- Language Skills- Ability to read and interpret documents such as safety rules, operating and maintenance instructions, and procedure manuals; ability to write routine reports and correspondence; ability to speak effectively before groups of customers or associates of the organization. Must have communication skills to satisfy individual customer needs.
- Mathematical Skills- Ability to add, subtract, multiply, and divide in all units of measure using whole numbers, common fractions, and decimals; ability to compute basic algebraic and trigonometric formulas used in shop mathematics.
- Other Skills- Ability to work with Microsoft Windows, Word, Outlook and Excel. Must have working knowledge of computers and have at least basic knowledge of computer aided drafting (CAD).
- Reasoning Ability- Ability to apply commonsense understanding to carry out detailed but uninvolved written or oral instructions. Ability to deal with problems involving a few concrete variables in standardized situations.
- Physical Ability- The Machinist is required to stand, walk, push, pull, reach overhead, and bend to the floor. Must be able to exert 20 to 50 pounds of force occasionally and/or 10 to 25 pounds of force frequently, and/or up to 10 pounds of force constantly to move objects.
- Visual Acuity- Near acuity and accommodation are required for reading machine dial gauges, blueprints, and precision measuring instruments used in the inspection of parts; the ability to see details at close range (within a few feet of the observer).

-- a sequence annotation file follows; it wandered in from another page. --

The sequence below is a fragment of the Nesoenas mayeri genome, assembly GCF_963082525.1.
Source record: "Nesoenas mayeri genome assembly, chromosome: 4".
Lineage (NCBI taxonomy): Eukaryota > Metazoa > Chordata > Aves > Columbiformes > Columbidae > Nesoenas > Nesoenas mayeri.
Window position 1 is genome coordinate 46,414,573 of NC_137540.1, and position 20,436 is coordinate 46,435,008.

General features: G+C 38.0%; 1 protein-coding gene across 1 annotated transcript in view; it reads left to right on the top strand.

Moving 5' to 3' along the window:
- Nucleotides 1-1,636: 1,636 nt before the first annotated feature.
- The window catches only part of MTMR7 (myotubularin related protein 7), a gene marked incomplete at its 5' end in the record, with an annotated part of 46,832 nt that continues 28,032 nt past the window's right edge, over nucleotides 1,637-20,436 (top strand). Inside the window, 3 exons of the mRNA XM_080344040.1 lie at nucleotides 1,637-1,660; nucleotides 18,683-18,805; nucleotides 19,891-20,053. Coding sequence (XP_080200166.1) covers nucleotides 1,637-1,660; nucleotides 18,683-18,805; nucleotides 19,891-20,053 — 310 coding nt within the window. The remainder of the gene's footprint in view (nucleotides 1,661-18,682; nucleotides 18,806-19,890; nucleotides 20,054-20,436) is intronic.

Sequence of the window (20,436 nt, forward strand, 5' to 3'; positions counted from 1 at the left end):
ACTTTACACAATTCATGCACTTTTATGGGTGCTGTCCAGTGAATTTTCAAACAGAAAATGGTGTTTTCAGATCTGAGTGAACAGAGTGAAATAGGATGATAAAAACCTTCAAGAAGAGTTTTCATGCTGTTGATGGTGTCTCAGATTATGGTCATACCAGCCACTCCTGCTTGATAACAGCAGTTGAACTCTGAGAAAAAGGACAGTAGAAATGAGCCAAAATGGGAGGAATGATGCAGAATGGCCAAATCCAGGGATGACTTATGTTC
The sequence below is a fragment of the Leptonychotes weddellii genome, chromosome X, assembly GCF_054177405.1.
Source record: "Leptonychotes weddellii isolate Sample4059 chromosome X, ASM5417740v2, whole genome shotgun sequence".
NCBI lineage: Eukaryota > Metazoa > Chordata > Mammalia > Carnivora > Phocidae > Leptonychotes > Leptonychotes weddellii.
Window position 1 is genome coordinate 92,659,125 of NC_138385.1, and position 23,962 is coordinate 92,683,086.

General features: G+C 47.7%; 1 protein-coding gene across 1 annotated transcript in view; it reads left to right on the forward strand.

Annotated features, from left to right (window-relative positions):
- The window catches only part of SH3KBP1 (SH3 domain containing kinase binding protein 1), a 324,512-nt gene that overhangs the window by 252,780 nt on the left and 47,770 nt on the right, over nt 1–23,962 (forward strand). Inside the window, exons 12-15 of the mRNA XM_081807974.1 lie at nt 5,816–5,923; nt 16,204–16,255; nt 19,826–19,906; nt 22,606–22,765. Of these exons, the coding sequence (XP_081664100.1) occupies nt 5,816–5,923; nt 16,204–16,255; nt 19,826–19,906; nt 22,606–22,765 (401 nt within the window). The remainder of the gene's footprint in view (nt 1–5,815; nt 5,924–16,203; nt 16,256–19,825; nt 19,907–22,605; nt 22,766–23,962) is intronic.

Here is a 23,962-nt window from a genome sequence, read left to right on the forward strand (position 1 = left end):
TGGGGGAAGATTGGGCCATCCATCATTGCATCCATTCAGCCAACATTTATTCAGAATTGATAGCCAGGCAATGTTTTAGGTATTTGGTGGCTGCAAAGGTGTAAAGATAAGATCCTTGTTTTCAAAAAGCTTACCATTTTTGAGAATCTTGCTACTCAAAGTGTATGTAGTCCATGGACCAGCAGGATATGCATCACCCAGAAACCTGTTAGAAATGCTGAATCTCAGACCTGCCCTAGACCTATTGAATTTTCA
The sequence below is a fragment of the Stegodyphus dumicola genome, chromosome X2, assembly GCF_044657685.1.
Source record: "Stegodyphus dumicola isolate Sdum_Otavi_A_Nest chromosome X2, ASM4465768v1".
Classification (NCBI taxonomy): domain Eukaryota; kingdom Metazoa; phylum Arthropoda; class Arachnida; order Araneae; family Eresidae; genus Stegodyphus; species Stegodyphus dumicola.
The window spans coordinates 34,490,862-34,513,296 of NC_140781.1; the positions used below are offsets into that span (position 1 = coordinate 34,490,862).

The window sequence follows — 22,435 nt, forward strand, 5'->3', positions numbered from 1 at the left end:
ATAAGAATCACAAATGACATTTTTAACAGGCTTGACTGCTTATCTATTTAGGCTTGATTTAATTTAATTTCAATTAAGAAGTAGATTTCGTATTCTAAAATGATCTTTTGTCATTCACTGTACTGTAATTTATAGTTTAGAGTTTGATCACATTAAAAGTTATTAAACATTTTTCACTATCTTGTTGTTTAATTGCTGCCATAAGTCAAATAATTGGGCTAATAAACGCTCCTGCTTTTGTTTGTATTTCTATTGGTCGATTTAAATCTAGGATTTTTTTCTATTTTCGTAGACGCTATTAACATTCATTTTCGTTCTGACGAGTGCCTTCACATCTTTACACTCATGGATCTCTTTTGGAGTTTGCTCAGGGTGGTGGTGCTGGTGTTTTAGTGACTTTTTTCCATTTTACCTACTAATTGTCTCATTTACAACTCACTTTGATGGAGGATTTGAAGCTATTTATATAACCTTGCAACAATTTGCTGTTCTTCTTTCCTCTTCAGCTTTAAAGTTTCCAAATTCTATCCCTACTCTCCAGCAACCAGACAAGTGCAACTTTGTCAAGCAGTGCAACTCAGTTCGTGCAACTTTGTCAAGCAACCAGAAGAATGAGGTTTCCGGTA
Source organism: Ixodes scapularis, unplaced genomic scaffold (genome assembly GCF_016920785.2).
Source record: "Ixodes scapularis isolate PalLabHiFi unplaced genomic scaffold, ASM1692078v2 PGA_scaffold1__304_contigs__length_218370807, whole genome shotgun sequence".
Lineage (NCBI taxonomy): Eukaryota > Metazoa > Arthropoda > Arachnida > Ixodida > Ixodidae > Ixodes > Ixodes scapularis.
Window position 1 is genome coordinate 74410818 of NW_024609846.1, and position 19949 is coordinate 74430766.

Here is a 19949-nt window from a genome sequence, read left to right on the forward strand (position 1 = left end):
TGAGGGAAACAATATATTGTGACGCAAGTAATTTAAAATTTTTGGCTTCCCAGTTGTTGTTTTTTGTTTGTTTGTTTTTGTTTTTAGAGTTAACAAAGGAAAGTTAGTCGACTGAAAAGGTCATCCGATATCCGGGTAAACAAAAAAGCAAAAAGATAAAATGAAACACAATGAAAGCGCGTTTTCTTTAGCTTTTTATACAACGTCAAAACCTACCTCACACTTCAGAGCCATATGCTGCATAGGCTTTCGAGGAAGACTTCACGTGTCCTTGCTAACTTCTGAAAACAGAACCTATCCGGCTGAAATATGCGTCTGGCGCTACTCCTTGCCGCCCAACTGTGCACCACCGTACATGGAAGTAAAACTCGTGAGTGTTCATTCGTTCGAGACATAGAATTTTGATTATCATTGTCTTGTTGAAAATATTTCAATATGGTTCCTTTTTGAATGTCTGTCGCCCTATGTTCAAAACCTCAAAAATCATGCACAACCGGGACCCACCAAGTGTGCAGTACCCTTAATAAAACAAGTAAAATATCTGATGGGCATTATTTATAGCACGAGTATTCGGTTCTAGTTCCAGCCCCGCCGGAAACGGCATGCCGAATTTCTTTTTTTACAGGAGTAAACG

- Hearing Ability- Ability to monitor machine sounds to identify and diagnose changes in order to take appropriate action.
- Problem Sensitivity- The ability to tell when something is wrong or likely to go wrong. It does not involve solving the problem, only recognizing there is a problem.
- Arm-Hand Steadiness- The ability to keep your hand and arm steady while moving your arm, or while holding your arm and hand in one position.
- Information Ordering- The ability to arrange things or actions in a certain order or pattern according to a specific rule or set of rules (e.g. patterns of numbers, letters, words, pictures, mathematical operations).
- Control Precision- The ability to quickly and repeatedly adjust the controls of a machine or a vehicle to exact positions.
- Mathematical Reasoning- The ability to choose the right mathematical methods or formulas to solve a problem.
- Deductive/Inductive Reasoning- The ability to apply general rules to specific problems to produce answers that make sense. The ability to combine pieces of information to form general rules or conclusions (includes finding a relationship among seemingly unrelated events.)
- Visualization- The ability to imagine how something will look after it is moved around or when its parts are moved or rearranged.
- Oral Comprehension- The ability to listen to and understand information and ideas presented through spoken words and sentences.
The United States Bureau of Labor Statistics maintains information on all occupations. For more information on the Machinist trade in the United States, visit:
Sources: Bureau of Apprenticeship Standards Position Descriptions,
Apprenticeship in Wisconsin Handbook